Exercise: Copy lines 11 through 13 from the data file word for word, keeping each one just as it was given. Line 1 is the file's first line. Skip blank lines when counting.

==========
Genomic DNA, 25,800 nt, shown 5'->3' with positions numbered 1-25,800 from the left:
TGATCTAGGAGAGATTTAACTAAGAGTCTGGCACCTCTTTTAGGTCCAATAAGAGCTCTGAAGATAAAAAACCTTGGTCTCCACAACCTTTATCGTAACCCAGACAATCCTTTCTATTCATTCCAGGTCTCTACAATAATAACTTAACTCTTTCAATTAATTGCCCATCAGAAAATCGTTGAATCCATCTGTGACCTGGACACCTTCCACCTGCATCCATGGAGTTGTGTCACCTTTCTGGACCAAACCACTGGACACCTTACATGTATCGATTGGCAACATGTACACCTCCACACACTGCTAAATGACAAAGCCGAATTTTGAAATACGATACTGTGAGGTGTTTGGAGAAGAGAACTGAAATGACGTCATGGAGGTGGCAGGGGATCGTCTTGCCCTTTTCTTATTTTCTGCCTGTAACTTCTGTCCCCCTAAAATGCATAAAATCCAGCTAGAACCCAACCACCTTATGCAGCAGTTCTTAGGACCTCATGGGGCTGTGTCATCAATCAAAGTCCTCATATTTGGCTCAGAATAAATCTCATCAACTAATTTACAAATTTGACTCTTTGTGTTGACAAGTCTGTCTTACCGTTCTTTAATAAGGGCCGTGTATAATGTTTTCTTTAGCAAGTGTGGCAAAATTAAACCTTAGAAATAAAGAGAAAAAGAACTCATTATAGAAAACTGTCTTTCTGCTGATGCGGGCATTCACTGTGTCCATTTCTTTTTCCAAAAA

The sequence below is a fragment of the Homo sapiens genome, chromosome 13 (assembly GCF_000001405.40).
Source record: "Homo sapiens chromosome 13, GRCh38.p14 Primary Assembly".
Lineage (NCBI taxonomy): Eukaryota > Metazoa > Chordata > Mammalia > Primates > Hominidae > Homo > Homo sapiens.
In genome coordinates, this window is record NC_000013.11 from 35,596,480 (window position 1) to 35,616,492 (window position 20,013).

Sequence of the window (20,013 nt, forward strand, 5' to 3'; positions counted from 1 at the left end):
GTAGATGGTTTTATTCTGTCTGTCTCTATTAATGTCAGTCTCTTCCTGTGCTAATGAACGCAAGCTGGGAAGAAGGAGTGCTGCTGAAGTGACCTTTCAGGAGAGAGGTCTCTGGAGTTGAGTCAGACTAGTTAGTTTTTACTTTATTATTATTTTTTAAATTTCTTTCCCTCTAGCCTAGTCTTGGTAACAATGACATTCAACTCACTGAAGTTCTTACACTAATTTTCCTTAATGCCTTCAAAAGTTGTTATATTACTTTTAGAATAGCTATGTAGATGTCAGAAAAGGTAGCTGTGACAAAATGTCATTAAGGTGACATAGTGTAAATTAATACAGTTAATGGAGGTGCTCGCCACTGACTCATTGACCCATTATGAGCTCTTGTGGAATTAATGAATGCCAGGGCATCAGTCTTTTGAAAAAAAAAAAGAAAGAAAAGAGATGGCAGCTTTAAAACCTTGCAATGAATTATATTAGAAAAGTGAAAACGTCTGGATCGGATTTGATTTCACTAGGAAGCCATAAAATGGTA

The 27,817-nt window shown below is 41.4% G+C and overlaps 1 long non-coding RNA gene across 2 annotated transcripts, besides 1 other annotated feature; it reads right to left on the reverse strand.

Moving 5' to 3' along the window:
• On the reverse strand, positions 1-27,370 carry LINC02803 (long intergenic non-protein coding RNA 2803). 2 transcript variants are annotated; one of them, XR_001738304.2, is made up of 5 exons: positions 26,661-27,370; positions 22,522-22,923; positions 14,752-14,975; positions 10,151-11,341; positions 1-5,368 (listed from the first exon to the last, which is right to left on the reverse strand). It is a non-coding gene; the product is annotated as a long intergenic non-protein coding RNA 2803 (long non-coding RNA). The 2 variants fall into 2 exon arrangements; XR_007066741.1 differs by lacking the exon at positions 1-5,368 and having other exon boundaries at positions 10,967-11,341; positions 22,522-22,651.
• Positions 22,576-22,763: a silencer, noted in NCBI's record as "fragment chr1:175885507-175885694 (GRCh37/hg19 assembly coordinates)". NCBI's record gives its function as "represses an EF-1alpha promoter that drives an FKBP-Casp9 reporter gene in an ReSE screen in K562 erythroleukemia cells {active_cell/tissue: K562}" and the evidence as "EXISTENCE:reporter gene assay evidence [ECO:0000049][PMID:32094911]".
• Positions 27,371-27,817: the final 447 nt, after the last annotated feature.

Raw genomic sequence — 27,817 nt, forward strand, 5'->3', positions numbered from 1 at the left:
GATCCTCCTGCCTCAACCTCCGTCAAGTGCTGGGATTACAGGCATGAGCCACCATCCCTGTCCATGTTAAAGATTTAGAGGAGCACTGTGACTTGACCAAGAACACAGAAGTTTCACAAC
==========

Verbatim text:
• On the reverse strand, positions 1-27,370 carry LINC02803 (long intergenic non-protein coding RNA 2803). 2 transcript variants are annotated; one of them, XR_001738304.2, is made up of 5 exons: positions 26,661-27,370; positions 22,522-22,923; positions 14,752-14,975; positions 10,151-11,341; positions 1-5,368 (listed from the first exon to the last, which is right to left on the reverse strand). It is a non-coding gene; the product is annotated as a long intergenic non-protein coding RNA 2803 (long non-coding RNA). The 2 variants fall into 2 exon arrangements; XR_007066741.1 differs by lacking the exon at positions 1-5,368 and having other exon boundaries at positions 10,967-11,341; positions 22,522-22,651.
• Positions 22,576-22,763: a silencer, noted in NCBI's record as "fragment chr1:175885507-175885694 (GRCh37/hg19 assembly coordinates)". NCBI's record gives its function as "represses an EF-1alpha promoter that drives an FKBP-Casp9 reporter gene in an ReSE screen in K562 erythroleukemia cells {active_cell/tissue: K562}" and the evidence as "EXISTENCE:reporter gene assay evidence [ECO:0000049][PMID:32094911]".
• Positions 27,371-27,817: the final 447 nt, after the last annotated feature.